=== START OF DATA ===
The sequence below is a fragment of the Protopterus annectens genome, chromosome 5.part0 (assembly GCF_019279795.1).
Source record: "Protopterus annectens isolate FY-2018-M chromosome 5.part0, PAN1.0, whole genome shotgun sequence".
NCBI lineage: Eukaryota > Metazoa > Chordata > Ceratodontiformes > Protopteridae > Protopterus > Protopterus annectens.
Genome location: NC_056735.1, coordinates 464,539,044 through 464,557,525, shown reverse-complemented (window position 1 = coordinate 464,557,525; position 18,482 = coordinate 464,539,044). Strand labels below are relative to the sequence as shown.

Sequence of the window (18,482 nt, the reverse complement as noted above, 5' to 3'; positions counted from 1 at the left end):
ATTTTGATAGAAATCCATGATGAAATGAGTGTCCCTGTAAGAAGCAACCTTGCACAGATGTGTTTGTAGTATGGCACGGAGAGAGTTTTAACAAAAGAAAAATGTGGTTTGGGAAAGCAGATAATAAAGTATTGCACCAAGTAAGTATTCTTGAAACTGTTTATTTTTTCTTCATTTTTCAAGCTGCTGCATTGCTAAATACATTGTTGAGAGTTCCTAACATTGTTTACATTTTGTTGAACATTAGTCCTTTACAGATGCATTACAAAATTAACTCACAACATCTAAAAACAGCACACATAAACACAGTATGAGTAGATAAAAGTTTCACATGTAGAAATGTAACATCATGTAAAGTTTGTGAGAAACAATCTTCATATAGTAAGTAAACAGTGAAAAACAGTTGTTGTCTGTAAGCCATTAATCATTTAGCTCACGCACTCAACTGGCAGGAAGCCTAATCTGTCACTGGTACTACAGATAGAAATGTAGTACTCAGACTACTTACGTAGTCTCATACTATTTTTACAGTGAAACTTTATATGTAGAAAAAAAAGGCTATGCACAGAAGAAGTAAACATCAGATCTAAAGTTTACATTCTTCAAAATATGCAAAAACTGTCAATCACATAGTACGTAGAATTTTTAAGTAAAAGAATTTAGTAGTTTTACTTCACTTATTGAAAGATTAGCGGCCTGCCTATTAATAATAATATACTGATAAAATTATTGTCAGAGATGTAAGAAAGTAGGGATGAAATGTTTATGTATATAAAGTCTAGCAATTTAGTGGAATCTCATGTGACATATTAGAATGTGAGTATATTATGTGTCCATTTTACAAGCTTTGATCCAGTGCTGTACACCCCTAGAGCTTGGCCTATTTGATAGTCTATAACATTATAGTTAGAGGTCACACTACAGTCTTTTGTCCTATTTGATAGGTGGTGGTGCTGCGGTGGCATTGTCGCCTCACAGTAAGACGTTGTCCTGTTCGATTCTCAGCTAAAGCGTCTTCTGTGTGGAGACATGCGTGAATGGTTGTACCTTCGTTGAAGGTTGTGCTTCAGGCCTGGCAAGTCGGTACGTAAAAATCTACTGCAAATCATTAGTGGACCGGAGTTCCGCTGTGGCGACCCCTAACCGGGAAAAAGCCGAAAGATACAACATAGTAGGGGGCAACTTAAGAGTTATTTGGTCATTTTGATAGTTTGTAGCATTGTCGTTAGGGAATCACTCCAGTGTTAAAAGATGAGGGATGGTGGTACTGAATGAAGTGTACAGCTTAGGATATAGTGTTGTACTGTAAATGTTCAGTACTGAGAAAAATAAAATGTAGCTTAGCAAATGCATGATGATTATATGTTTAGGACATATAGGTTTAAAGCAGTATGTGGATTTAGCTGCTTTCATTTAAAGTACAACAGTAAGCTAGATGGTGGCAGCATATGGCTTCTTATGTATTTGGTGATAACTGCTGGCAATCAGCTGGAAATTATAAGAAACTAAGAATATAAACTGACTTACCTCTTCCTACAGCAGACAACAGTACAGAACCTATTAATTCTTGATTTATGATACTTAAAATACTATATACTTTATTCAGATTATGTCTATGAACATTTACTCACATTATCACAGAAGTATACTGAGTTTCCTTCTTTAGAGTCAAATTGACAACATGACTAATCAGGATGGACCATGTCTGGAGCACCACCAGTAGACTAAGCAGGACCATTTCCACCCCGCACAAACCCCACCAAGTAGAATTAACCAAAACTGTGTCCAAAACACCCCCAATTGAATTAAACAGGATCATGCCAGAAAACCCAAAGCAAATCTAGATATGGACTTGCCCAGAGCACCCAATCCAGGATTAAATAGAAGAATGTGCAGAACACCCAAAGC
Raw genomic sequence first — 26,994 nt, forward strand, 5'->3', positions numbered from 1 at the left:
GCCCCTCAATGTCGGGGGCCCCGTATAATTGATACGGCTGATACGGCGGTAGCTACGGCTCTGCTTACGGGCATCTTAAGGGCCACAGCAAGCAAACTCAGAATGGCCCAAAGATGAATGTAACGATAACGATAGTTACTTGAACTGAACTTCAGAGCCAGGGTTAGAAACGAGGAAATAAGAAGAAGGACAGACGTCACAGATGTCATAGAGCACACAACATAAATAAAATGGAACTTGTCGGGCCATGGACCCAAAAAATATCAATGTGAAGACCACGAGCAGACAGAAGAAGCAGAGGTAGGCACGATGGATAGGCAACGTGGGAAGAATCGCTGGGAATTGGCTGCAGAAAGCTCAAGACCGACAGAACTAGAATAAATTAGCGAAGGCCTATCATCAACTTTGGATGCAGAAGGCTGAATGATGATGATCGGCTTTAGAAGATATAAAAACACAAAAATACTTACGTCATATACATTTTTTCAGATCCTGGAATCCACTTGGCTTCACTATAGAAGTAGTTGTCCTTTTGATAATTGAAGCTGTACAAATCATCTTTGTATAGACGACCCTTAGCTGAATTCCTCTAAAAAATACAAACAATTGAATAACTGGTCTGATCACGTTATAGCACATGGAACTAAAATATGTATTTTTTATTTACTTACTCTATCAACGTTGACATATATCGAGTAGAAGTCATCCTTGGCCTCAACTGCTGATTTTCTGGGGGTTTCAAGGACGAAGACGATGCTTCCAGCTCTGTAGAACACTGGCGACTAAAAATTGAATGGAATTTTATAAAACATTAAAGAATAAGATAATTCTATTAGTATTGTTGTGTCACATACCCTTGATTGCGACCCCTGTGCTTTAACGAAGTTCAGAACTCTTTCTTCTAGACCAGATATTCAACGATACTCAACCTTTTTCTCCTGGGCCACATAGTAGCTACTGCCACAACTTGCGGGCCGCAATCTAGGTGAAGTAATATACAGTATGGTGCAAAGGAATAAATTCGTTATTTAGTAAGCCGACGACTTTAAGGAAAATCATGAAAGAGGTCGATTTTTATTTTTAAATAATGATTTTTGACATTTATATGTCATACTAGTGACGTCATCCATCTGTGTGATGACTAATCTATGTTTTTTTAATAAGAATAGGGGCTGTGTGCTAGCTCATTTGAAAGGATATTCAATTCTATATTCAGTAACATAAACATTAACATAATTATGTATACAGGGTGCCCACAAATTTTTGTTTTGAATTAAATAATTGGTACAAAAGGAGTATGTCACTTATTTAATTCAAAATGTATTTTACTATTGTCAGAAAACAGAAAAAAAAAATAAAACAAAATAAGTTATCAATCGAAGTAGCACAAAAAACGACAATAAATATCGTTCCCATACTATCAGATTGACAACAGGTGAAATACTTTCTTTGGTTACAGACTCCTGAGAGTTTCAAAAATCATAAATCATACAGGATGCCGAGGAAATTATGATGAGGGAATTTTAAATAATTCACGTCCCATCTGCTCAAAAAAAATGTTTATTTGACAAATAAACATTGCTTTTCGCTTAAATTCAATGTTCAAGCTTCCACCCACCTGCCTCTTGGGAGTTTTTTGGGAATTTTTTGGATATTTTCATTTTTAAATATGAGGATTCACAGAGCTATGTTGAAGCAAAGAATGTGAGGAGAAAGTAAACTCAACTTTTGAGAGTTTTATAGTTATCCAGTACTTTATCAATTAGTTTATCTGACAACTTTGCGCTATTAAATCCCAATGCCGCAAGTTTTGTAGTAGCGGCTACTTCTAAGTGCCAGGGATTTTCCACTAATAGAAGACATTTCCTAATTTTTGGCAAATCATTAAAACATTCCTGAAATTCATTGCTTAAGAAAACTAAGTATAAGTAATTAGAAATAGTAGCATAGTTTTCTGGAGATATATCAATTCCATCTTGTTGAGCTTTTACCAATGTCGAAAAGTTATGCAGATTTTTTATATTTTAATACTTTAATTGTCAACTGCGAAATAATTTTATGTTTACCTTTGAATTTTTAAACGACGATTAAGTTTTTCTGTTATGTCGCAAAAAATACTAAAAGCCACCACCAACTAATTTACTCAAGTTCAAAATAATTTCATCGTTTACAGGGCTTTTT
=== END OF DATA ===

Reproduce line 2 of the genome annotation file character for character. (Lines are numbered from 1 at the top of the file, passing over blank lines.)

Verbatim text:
Source record: "Protopterus annectens isolate FY-2018-M chromosome 5.part0, PAN1.0, whole genome shotgun sequence".